Should RFCs be logged when an undocumented or unauthorized change is discovered

By ITIL® from Experience©

A reader asked if an RFC should be logged when an undocumented change is discovered?

The answer is yes. A Request For Change (RFC) should be logged for all undocumented changes when they are found (see What is a change). They should also follow the Change Management process to be authorized in order to realize the majority of the benefits of the Change Management process (see Are changes approved or authorized). Moreover, logging RFCs supports other ITIL® processes that rely on the change management’s output and data.

ITIL® does not specifically mention that undocumented changes should be logged1 . Nevertheless, ITIL® states that Service Asset and Configuration Management should investigate and take corrective actions to address unregistered and unauthorized items are discovered during configuration audits and to log and report all exceptions2 . In addition, it also clearly affirms that the scope of the Change Management process is to “Ensure that changes must be recorded and managed in a controlled way.”3 .

ITIL® also states that two objectives of change management are to:

  • “Ensure that changes are recorded and evaluated and that authorized changes are prioritized, planned, tested, implemented, documented and reviewed in a controlled manner.”
  • Ensure that all changes to configuration items are recorded in the configuration management system.”4

Given that sometimes it takes months for incidents caused by a change to the surface, a historical record of the change in the ITSM Tool helps to resolve incidents faster since their cause can be identified more quickly. The historical records also helps Problem Management to identify fragile configuration items.

These are only a few of the benefits of logging RFCs for undocumented and unauthorized changes once they have been discovered. Moreover, it enables the process to be measured and to report on a Key Performance Indicator (KPI) of the Change Management process like the “Reduction in risks due to early identification of unauthorized change.”5 (see Is there a book to help us develop Key Performance Indicators (KPI))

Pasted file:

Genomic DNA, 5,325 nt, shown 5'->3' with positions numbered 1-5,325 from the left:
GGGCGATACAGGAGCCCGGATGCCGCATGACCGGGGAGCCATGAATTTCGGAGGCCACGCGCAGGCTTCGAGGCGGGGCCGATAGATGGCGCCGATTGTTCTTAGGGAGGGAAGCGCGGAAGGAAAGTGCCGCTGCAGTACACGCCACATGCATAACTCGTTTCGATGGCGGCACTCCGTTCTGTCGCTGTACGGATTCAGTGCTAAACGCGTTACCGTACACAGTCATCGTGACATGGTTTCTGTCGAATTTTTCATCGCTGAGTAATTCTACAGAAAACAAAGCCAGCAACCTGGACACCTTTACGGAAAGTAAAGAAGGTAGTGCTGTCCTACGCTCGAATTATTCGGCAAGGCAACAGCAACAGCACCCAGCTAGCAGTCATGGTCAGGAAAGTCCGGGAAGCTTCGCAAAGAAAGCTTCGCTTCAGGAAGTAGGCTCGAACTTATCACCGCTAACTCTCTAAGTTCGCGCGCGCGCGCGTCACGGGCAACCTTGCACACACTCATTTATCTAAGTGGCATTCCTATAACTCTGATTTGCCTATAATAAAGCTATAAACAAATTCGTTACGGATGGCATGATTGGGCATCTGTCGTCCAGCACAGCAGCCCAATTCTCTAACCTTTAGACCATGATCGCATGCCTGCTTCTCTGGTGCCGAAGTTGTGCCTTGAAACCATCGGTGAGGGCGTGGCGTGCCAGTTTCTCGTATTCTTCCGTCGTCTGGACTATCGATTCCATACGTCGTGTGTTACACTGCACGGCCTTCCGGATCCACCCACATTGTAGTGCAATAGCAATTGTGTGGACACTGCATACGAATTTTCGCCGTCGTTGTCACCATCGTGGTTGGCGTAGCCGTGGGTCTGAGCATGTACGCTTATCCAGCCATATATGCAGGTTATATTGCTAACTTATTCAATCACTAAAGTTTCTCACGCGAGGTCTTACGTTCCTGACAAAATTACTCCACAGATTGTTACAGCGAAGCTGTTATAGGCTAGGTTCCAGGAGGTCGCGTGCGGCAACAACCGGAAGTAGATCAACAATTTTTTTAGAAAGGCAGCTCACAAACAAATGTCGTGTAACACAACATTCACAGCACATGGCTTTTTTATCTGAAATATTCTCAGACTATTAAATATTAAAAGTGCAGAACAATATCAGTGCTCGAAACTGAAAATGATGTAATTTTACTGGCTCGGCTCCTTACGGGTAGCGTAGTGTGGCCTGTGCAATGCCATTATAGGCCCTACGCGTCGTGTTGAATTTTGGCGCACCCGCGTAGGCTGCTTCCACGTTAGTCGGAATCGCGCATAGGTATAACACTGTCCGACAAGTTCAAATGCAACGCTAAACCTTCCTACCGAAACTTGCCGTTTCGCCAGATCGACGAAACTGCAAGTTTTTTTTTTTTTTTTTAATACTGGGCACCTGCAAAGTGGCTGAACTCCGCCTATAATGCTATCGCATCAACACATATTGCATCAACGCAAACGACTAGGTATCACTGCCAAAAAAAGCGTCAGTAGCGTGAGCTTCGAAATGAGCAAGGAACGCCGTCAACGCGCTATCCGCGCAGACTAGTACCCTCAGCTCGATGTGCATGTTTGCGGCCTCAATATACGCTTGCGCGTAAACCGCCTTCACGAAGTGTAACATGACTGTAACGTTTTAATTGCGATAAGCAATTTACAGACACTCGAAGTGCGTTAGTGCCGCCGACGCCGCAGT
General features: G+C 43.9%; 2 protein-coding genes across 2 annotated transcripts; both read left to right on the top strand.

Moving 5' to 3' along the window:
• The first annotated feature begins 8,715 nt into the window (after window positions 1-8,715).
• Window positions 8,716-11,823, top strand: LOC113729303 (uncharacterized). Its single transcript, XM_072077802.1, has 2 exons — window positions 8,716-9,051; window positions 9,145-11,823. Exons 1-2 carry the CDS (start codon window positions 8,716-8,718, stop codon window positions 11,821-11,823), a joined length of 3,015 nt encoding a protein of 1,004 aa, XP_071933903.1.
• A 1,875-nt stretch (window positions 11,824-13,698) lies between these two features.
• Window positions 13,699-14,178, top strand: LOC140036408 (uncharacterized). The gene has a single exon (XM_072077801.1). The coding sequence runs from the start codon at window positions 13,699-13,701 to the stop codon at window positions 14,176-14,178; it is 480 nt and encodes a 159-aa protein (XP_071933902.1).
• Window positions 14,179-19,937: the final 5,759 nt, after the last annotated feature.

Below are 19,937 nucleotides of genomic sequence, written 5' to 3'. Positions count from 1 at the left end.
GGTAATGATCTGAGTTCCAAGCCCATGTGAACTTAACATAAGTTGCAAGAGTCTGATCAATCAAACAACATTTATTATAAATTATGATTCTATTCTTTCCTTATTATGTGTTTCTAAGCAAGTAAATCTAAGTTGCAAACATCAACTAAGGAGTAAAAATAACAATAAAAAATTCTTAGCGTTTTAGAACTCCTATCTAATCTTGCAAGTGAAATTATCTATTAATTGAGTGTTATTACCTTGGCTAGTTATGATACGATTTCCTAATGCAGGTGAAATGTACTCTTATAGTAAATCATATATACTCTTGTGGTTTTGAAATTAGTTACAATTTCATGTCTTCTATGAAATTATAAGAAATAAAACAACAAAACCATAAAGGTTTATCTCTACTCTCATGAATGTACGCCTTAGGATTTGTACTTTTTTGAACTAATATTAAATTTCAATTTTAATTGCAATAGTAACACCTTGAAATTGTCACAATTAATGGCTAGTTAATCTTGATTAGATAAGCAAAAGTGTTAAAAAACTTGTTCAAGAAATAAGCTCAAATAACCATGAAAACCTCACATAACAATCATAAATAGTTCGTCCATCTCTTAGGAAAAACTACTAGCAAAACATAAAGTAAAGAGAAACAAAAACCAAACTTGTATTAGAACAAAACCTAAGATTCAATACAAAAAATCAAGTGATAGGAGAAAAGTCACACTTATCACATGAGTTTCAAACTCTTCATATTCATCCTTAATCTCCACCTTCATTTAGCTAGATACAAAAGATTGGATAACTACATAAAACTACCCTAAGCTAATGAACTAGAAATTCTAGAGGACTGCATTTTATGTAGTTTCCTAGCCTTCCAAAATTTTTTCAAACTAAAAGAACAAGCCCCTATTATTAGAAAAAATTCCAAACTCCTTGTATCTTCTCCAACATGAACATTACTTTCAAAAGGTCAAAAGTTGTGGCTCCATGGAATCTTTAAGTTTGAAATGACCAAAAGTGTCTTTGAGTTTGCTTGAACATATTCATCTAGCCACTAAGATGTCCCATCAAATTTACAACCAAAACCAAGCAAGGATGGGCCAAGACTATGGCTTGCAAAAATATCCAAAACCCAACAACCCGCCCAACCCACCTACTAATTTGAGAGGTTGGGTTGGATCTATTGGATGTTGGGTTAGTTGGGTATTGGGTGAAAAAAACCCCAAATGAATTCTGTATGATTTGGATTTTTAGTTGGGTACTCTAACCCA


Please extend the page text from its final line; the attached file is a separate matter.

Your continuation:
The only time RFCs should not be logged is when an organization automatically rolls back changes by overwriting Configuration Items (CI) with the approved image/authorized state (e.g. gold/production). Even then, logging unauthorized changes should be considered to measure people’s discipline at following the process. Moreover, logging unauthorized changes enable the Change Management process to deliver on its value to the business by “reducing the number of unauthorized changes, leading to the reduced service disruption and reduced time to resolve change-related incidents.”6

Now that we have seen that all changes must be logged, even the ones that have been discovered after they have been made, the question that arises is: Should undocumented changes be approved once logged?

This question is answered in: Why approve a change that was already made.

Last updated on: 2017-12-06
Published on: 2017-04-06

"There is nothing wrong with change if it is in the right direction." Winston Churchill.

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1 Even though unauthorized changes are mentioned in 12 different sections of the ITIL® Service Transition (2011 Edition) book, it does not specifically mention that undocumented and unauthorized changes should be logged. The same can be said for ITIL® v2 Service Support (2000) where unauthorized changes are mentioned in 4 sections.
2 ITIL® Service Transition (2011 Edition), Section 4.3 Service asset and configuration Management, p.111
3 ITIL® Service Transition (2011 Edition), Section 4.2 Change Management, Section 4.2.2. Scope (p.61)
4 Ibid, Section 4.2 Change Management, 4.2.1 Purpose and objectives (p.61)
5 Ibid, Section 4.3.8 Critical success factors and key performance indicators, p. 113
6 Ibid, Section 4.2.3 Value to business (p.63)


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